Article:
They did it! For the very first time. My song.


I know that this has nothing to do with me as a person. It probably has something do with
30 crazy people playing kazoo in front of the venue though, but that moment was mine and it meant the world to me. I could neither say anything nor really move. I just stood there diving into my song .. until the kazoo part was on. Then I of course played along with my green plastic kazoo and so did very much the complete front and parts of the second row. It was pretty amazing. For the final part - the most important to me - I sang along from the bottom of my heart. I loved every second of it and so did the whole audience. It  turned out that "Little Hospital" is a fantastic live song (so not surprised). 


Another highlight followed right away: The double package of  "Machines" and "Folding Stars". Usually on this tour the acoustic part had "The Rain" instead of the very emotional "Machines", but we got a fair bit of special treatment that night. The atmosphere was amazing and the band enjoyed it very obviously as much as we did. 

After the show I ran into Andrew from Arcane Roots who handsigned me that he was not allowed to talk - obviously - but I wanted to just tell him  that I was wishing him a speedy recovery and would see him the next day in Düsseldorf and so I did.

We slowly grabbed out hoodies and jackets and went outside for the next round of queuing ... waiting for the band to come out. Biffy Clyro are well known for often taking some time for the waiting fans to sign stuff, make pictures and chat a little bit. Sadly this night a big crowd was hovering directly at the door while we were waiting at the coaches. At first Mike and Gambler came out and could pretty easily pass the front door crowd. Good for us - time for a chat and getting the frist signature on my ticket.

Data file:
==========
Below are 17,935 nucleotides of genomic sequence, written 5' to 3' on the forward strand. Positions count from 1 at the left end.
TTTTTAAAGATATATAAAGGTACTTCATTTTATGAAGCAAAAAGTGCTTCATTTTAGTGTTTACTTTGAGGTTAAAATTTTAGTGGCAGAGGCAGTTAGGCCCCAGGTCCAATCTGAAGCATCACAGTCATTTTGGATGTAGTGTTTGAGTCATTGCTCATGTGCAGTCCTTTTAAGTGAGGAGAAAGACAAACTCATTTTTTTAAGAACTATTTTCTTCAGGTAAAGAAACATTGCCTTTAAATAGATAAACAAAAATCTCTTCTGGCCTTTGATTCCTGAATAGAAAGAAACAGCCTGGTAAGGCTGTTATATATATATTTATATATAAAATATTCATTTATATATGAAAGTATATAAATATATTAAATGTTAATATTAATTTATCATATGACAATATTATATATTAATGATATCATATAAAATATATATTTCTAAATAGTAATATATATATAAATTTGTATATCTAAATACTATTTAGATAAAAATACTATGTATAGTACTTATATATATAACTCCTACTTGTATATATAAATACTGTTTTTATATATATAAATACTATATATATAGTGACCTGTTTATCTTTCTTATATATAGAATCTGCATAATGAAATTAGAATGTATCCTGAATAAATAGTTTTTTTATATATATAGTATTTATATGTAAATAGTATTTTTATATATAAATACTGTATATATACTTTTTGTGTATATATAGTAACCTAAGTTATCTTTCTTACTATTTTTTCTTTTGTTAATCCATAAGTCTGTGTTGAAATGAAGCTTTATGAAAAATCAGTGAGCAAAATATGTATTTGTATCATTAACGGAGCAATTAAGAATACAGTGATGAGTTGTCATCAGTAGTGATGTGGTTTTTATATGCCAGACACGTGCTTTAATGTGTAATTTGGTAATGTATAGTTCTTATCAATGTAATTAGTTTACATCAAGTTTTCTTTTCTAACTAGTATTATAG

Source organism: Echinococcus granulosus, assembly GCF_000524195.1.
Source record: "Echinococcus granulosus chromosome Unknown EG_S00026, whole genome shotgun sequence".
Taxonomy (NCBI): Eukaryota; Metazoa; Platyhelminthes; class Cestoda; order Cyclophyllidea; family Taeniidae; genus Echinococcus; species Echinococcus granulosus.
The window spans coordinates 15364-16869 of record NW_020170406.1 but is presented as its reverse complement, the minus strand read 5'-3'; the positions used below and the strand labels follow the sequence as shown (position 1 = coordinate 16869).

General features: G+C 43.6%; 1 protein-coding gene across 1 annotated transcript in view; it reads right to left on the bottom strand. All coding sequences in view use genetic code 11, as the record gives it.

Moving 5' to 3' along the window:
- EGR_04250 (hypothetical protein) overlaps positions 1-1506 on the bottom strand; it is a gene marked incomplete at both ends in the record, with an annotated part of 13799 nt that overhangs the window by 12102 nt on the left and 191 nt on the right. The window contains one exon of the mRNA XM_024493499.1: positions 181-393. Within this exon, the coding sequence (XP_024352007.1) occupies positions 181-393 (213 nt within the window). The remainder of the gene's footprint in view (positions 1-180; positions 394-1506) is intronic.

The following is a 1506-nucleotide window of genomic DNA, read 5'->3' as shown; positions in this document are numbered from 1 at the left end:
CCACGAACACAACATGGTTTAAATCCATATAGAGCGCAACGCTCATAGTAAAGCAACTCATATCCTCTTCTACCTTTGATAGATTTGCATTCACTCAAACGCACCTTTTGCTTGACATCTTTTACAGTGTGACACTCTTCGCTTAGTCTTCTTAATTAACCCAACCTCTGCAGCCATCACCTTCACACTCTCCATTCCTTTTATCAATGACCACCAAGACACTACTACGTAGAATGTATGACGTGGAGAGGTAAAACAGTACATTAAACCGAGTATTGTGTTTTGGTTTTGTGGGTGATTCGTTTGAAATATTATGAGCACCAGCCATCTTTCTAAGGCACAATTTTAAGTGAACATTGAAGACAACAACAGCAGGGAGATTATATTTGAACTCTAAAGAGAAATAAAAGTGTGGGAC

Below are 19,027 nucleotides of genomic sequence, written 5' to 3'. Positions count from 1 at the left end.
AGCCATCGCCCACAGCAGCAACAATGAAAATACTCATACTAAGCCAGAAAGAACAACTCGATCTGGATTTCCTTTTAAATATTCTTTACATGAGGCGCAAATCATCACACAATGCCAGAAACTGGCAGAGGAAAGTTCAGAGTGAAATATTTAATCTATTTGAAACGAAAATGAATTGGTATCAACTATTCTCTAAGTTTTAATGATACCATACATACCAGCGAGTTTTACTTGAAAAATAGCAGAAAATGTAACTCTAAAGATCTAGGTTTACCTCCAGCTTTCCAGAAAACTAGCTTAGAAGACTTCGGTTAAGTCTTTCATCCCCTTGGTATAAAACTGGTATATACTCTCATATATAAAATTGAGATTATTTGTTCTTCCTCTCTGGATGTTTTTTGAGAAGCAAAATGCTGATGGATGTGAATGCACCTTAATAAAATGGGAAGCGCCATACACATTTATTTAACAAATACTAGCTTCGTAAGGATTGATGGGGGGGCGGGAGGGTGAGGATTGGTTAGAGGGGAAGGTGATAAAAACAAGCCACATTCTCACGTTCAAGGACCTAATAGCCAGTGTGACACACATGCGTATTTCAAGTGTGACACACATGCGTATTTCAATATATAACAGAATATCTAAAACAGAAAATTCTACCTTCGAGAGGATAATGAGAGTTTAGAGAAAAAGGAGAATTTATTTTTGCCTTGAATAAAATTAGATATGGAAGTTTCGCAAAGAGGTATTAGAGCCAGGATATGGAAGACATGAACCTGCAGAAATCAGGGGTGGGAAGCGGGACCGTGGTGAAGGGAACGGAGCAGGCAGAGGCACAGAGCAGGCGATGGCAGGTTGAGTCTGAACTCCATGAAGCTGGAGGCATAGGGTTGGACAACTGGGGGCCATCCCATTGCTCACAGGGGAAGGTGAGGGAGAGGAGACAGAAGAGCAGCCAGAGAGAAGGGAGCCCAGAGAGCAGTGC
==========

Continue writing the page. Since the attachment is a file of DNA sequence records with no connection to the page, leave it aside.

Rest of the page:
A little later more noise from the door and pepole yelling "Where is Simon?" The person they "asked" about the frontman was - Ben. How annoying is that? Thankfully Ben did not care at all and worked himself through the crowd and then took a lot of time to talk us. I had my 5 minutes as well, got my ticket signed, chatted a moment and took a picture.
This is actually weird. Due to my former music related jobs I met a lot of musicians already and some I really like ... Muse, Phoenix, Paul Weller, Supergrass, Neil Finn, Neil Hannon (Divine Comedy), Heather Nova and lots of others. I never took pictures. I did not even make a picture when I interviewed Rich Robinson. I have no idea why Biffy Clyro is so different but they are. Probably it is because they are incredibly nice and patient with the waiting people so taking pictures is really not a big deal anymore and does not feel half as awkward as it usually would - at least as long people are not too pushy.
A while after Ben also James came out of the "Where is Simon?" yelling crowd and had some people on his heels who were way less relaxed about the whole situation and tried very hard to get his attention (nobody from our group). That is when I am too old for things. I am not elbowing people away and if I see that the person of interest wants nothing more than climbing into the waiting bus and relax than it's absolutely fine. James though was very patient, nice and polite as well with everybody approaching him and I quickly collected the signature on my ticket but did not borther asking for a picture.